Cars

Electric Vehicles in the Philippines: What You Need to Know

The future is electric.
IMAGE PORSCHE/NISSAN
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Are you thinking of buying an electric vehicle in the Philippines soon? There are some things you need to know, but the most important is that you’re definitely not alone. More and more people are continuing to see electric cars as a viable mobility alternative, and it’s looking more and more like electric is going to be the norm and not the exception. 

In 2007, only about 100 electric vehicles were sold worldwide, according to Frost and Sullivan, a business consulting firm involved in market research and analysis. Ten years later, that figure had ballooned to one million. A year later, in 2018, sales reached two million.

Final numbers have yet to be relased for 2019, but Frost and Sullivan peg the number to be at 2.8 million, which would be a record. In fact, for the first half of 2019, sales have already surged 92 percent to around 780,000 units compared to the same period in 2018.

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Photo by NISSAN.

Electric cars in the Philippines

The trend is no less pronounced in the Philippines. Frost and Sullivan predicted 10,000 jeepneys and about 200 charging stations in the country by 2025. In addition, about 46 percent of potential car buyers the agency surveyed said they were open to buying an electric vehicle.

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The consulting firm added that, in 2017, there were at least 28 firms in the Philippines involved in the electric vehicle industry in some way, including 11 parts manufacturers, seven importers and dealers, and 10 jeepney quad assemblies. The number most likely would have increased since then.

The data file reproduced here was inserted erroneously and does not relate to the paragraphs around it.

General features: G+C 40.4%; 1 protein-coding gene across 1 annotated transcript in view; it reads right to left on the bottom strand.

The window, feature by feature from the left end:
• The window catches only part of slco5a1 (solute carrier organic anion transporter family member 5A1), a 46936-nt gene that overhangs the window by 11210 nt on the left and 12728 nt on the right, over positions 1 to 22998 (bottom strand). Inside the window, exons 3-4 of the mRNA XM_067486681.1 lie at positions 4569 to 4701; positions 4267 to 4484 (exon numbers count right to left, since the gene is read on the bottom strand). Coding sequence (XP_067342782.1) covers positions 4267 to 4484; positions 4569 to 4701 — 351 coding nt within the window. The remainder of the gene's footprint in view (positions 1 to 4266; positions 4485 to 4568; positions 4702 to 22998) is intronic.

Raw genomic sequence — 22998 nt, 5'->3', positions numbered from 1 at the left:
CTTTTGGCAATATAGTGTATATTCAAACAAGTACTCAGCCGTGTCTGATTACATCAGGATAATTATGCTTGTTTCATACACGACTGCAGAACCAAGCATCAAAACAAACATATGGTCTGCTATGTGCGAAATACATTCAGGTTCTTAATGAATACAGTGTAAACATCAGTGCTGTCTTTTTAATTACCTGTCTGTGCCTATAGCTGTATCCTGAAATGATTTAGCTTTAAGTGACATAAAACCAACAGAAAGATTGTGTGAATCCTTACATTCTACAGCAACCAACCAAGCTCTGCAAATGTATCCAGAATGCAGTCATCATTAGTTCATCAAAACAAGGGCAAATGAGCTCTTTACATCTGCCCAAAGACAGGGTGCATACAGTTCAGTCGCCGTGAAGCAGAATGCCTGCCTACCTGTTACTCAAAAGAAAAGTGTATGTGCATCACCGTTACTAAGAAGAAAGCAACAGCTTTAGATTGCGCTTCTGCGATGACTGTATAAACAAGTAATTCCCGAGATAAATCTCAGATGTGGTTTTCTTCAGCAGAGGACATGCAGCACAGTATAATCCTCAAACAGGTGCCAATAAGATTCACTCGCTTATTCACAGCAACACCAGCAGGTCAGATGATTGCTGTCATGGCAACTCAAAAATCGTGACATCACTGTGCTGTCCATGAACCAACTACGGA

And in a sign that carmakers are responding to this seismic shift within the industry, electric vehicles are officially making their way over to the Philippines this year, led by the Porsche Taycan and the Nissan Leaf.

So people are open to buying an electric vehicle in the Philippines, and the vehicles themselves are making their way over here. What should Filipinos know about owning an electric vehicle in the first place?

In a bid to prepare for the imminent launch of the Leaf—which is one of the world’s betselling electric vehicles—Nissan Philippines sent out an information packet designed to provide Filipinos with basic information about the model, and about electric vehicles in general.

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Photo by NISSAN.

What you need to know about the Nissan Leaf

The most important points are these:

- The Nissan LEAF can cover 311 kilometers (about the distance between Manila and San Fernando, La Union) when fully charged. For reference, the average driving distance around Metro Manila per day is only 13.2 km.